Collins COULD Idioms Dictionary, 3rd ed. 1998Times It is also a bit rich for Mr Games to reprove Buckingham Palace for its ‘new, slick, emphasis on presentation’, while speaking for the organization that invented ‘rebranding Britain’.
Famous phrase mainly use in the UK, AUS and New Zealand It is used to counter-strike someone's criticism, when you think they're just as bad Disgraced attorney Rudy Giuliani’s face became drenched in sweat and hair dye as he invented evidence of widespread voter fraud during President Trump’s clown coup.
Beyond a narrow notion of productivity, what impact does our work have on the rest of society, and do the financial rewards we receive correspond to this? The controversies over City bankers’ bonuses raise fundamental questions not only about the remuneration of senior executives and public servants but also about the relative value of the work of everyone in our society.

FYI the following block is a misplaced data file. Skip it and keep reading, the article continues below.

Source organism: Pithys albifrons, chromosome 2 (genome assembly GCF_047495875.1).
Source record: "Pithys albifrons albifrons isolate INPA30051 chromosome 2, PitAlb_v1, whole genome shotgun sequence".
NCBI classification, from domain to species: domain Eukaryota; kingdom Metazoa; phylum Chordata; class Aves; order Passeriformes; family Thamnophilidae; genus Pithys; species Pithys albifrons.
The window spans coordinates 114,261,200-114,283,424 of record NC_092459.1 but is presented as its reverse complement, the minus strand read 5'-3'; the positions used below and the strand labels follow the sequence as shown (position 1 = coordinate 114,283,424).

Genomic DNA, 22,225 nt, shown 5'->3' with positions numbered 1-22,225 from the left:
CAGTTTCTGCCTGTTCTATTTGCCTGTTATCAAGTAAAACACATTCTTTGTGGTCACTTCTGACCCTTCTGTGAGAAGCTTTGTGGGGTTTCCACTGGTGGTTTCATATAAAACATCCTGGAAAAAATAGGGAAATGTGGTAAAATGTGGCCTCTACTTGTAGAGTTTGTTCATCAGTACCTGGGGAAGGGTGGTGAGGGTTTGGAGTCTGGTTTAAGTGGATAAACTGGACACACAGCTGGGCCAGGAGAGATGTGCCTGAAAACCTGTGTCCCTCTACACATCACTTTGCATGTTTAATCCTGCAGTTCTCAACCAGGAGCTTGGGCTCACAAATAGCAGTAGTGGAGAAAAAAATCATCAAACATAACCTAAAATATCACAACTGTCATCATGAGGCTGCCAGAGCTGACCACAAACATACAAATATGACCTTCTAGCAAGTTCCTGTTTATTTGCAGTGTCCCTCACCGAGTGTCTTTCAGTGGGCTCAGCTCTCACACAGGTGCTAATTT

We still set wage floors today to ensure there is a minimum below which employers are not allowed to hire. There is little political appetite for reining in high pay, and the idea of setting a ceiling on the remuneration of top executives has failed to gain any meaningful momentum.
By the same token, in some sectors, a shortage of skills or the exploitation of monopoly power has allowed a privileged few to capture very high rates of pay. Sectors such as finance are notorious for sky-high salaries and big bonuses, as remuneration committees are self-regulating and accountability to shareholders is often weak.
By making social value creation an important societal goal we could set the right incentives to maximize net social benefits, ensure a greater return to labor rather than capital, and a more equal distribution of economic resources between workers. But the earnings they command and the profits they make come at a huge cost because of the damaging social effects of the City of London’s financial activities.